On a recent Saturday afternoon, my friend Francesca and I enjoyed a fairy-tale shopping day. We were at Jeffrey, of course, moseying though the shoe department, pausing to opine on the merits of the Prada mule. We passed the dreadlocked D.J. spinning old Barbra and entered the women’s salon, where a Lacoste-shirted salesman, channeling Jeffrey himself, picked up our scent. He lavished us with flattery. He got me to spend a lot for a dress I didn’t need. But while I was under his spell, it seemed so wonderful. I’d go back and do it again if I could afford to.
So when I read that Nordstrom bought part of Jeffrey and has named its owner, Jeffrey Kalinsky, as the director of designer merchandising, I was disturbed deep in my shopping bones. I fear this Felix-and-Oscar pairing will upset Jeffrey’s little temple of cool on West 14th street.
With only one other store (in Atlanta), it’s an endangered species—a non-globalized retailer with personality. Meanwhile, Nordstrom is so far off a Manhattanite’s main floor, it barely registers in our Steinbergian view of retail destinations. With its tepid image and midrange labels, it hopes to co-opt the mystique of Jeffrey’s that I adore, but which may not play in Paramus.
Odd couples are cropping up across the retail landscape. H&M’s hot liaison with Karl Lagerfeld, and now Stella McCartney, makes others long for such high-low mojo. Thomas O’Brien, downscaled for Target, joins Isaac Mizrahi. Jo Malone, once of London, is now all over New York thanks to Estée Lauder, new stepmother to Tom Ford. Tommy Hilfiger takes over Lagerfeld Gallery and narrowly avoids selling out to Kmart.
I confess the only Nordstrom (or “Nerdstorm,” as my 12-year-old son calls it) I ever visited is in the Corte Madera shopping center in Marin County, Calif., and that was to use the bathroom during holiday shopping while visiting my mother-in-law.
My view of the department store—considered upscale in some parts of the country—was also clouded by the experience of staying in my husband’s childhood home, a 1950’s ranch built to last 50 years. Despite Marin’s reputation as a bellwether zone with mountainsides full of hot-tubbing granola munchers, my mother-in-law exists in a Reaganesque time warp. After two martinis, she’ll tell you how she didn’t vote for Arnold because he married a Kennedy.
In this red state of mind, I went to the Nordstrom-anchored mall to try and find some stocking stuffers. My children were thrilled. Two tweens who walk to school up Madison Avenue every day, they see “The Mall” as an exotic archetype, somewhere Lizzie McGuire goes to buy bras and drink smoothies. For me, shopping there was joyless. The too-bright main floor’s Escher-like aisles, brimming with vast quantities of familiar products, left me numb. In New York, shopping is recreation. In Marin, they have mountain biking.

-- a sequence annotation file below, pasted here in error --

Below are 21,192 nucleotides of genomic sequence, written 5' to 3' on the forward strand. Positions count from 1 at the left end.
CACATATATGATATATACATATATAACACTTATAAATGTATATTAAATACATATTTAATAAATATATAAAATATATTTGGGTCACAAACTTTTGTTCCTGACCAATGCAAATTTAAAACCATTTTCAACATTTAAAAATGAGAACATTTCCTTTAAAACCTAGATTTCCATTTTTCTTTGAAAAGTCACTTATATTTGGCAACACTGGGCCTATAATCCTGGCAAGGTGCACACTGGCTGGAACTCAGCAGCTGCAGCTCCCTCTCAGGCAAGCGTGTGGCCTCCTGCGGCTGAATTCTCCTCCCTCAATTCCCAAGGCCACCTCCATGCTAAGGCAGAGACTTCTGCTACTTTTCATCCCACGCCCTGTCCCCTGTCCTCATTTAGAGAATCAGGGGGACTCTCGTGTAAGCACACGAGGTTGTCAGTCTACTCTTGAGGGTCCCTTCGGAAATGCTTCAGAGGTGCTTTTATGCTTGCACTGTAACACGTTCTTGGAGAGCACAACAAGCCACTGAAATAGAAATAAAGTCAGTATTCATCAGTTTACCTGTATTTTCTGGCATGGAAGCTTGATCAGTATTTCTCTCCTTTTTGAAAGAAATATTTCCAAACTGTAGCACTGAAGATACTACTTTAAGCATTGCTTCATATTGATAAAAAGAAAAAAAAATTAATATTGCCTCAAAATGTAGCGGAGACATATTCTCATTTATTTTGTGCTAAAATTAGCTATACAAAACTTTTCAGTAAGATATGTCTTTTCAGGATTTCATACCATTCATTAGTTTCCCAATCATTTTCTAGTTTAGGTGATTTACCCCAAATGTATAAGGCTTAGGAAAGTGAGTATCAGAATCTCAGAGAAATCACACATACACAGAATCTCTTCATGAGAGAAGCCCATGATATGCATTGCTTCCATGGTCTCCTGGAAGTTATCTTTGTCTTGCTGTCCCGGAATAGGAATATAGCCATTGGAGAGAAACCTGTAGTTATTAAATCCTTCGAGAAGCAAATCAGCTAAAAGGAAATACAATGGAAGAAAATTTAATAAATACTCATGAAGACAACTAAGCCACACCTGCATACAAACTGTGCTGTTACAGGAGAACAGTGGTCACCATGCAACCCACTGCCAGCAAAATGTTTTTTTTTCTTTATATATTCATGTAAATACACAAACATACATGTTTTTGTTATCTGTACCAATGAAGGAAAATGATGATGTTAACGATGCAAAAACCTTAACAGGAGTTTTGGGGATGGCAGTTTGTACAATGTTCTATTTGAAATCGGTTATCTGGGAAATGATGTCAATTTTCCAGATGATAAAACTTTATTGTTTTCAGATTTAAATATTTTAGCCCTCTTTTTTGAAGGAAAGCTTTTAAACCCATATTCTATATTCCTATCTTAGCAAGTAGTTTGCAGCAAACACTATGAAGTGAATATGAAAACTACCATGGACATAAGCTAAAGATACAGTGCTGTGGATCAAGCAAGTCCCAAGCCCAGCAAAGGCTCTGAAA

At Jeffrey, shopping transcends recreation. When Francesca and I showed up that magical Saturday, she was strangely not in the mood to try anything on, so she made me do it. Francesca, a sales-help magnet in a sparkly Marc Jacobs jacket and gamine haircut, works a selling floor like Bloomberg runs the city. Our salesman in the too-tight Lacoste shirt fought off colleagues for the chance to escort us to the fitting room. He followed in our wake squiring Tuleh suits, Dsquared skirts and Michael Kors dresses. Francesca splayed herself on the white armchair, pronouncing a Tuleh suit I tried on “excellent,” and a skirt festooned with razor-sharp discs that cut into my waist “perfect.” Lacoste Boy popped by to zip me into a slate-blue Michael Kors dress.
“Amazing!” he declared. “Don’t move!” Seconds later, he arrived with a buzzed-bald sidekick balancing shoeboxes. “Try these!” He slipped a python Dolce & Gabbana stiletto sling-back on my foot. It fit perfectly.
He fluttered around me like my fairy godmother. With a wave of his hand, he produced a tailor whose foam inserts magically filled out the bust of the princess-seamed dress. I was ready to nail a prince, even though what I needed was something to wear to a bat mitzvah in Westport. He whisked away my MasterCard.
“The dress will be ready next weekend,” he said when he returned. “We can deliver, but you should come in for a fitting.” I hadn’t had one of those since my wedding, but it was included.
The next weekend, I returned with my husband to try the dress on before dinner in the meatpacking district. On the way to the women’s department, we detoured through men’s. A jock turned investment banker, my husband has no sense of humor when it comes to clothing: He would rather have a colonoscopy than go to Prada to buy me a birthday present. We flipped though the racks of acid-striped shirts and distressed leather jackets that cost a weekend in Paris, without seeing a garment we could imagine him wearing.
I found Lacoste Boy. My husband chatted with the D.J. I tried on the dress. (The boobs were just right.) My husband looked at me and asked if we could eat.
“Let me just show you how it looks with the shoes,” I begged, trying to rekindle the magic. He wasn’t interested.
I got dressed and grabbed the glossy white shopping bag the size of a boogie board with “JEFFREY” spelled out in huge black letters. I passed it to my husband, who shifted uncomfortably beneath the burdensome status symbol.
“That is the most ridiculous place,” he said once we were outside. “Don’t make me go in there again.”
I promised not to, though with Nordstrom coming into the picture, the place may change into somewhere that guys like my husband won’t feel intimidated. Maybe he’ll even want to shop with me someday, I thought.
I missed the old Jeffrey already.
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